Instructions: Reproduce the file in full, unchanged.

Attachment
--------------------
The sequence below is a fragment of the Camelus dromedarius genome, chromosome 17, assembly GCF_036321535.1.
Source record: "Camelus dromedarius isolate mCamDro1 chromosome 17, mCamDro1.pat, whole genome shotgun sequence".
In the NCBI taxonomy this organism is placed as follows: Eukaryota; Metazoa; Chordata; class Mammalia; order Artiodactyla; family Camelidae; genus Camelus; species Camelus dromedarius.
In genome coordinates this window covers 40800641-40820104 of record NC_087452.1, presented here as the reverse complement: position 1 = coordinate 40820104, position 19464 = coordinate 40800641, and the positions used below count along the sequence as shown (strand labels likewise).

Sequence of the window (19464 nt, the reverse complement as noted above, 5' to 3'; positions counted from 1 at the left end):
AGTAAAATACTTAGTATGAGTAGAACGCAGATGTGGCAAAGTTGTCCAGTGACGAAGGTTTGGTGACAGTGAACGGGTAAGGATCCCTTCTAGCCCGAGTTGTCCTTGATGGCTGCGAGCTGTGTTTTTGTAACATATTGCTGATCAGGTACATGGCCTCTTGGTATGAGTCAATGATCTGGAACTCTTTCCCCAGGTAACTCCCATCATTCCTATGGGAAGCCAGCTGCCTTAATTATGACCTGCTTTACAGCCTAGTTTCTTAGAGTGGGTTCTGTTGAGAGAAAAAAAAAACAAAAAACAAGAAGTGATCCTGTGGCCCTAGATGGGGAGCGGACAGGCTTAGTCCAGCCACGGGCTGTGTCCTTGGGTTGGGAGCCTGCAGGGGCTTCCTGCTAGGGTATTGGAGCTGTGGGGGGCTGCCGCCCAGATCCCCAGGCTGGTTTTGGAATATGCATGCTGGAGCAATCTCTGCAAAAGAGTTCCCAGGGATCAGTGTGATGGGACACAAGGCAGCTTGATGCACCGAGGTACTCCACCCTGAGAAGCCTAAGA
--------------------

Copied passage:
The sequence below is a fragment of the Camelus dromedarius genome, chromosome 17, assembly GCF_036321535.1.
Source record: "Camelus dromedarius isolate mCamDro1 chromosome 17, mCamDro1.pat, whole genome shotgun sequence".
In the NCBI taxonomy this organism is placed as follows: Eukaryota; Metazoa; Chordata; class Mammalia; order Artiodactyla; family Camelidae; genus Camelus; species Camelus dromedarius.
In genome coordinates this window covers 40800641-40820104 of record NC_087452.1, presented here as the reverse complement: position 1 = coordinate 40820104, position 19464 = coordinate 40800641, and the positions used below count along the sequence as shown (strand labels likewise).

Sequence of the window (19464 nt, the reverse complement as noted above, 5' to 3'; positions counted from 1 at the left end):
AGTAAAATACTTAGTATGAGTAGAACGCAGATGTGGCAAAGTTGTCCAGTGACGAAGGTTTGGTGACAGTGAACGGGTAAGGATCCCTTCTAGCCCGAGTTGTCCTTGATGGCTGCGAGCTGTGTTTTTGTAACATATTGCTGATCAGGTACATGGCCTCTTGGTATGAGTCAATGATCTGGAACTCTTTCCCCAGGTAACTCCCATCATTCCTATGGGAAGCCAGCTGCCTTAATTATGACCTGCTTTACAGCCTAGTTTCTTAGAGTGGGTTCTGTTGAGAGAAAAAAAAAACAAAAAACAAGAAGTGATCCTGTGGCCCTAGATGGGGAGCGGACAGGCTTAGTCCAGCCACGGGCTGTGTCCTTGGGTTGGGAGCCTGCAGGGGCTTCCTGCTAGGGTATTGGAGCTGTGGGGGGCTGCCGCCCAGATCCCCAGGCTGGTTTTGGAATATGCATGCTGGAGCAATCTCTGCAAAAGAGTTCCCAGGGATCAGTGTGATGGGACACAAGGCAGCTTGATGCACCGAGGTACTCCACCCTGAGAAGCCTAAGA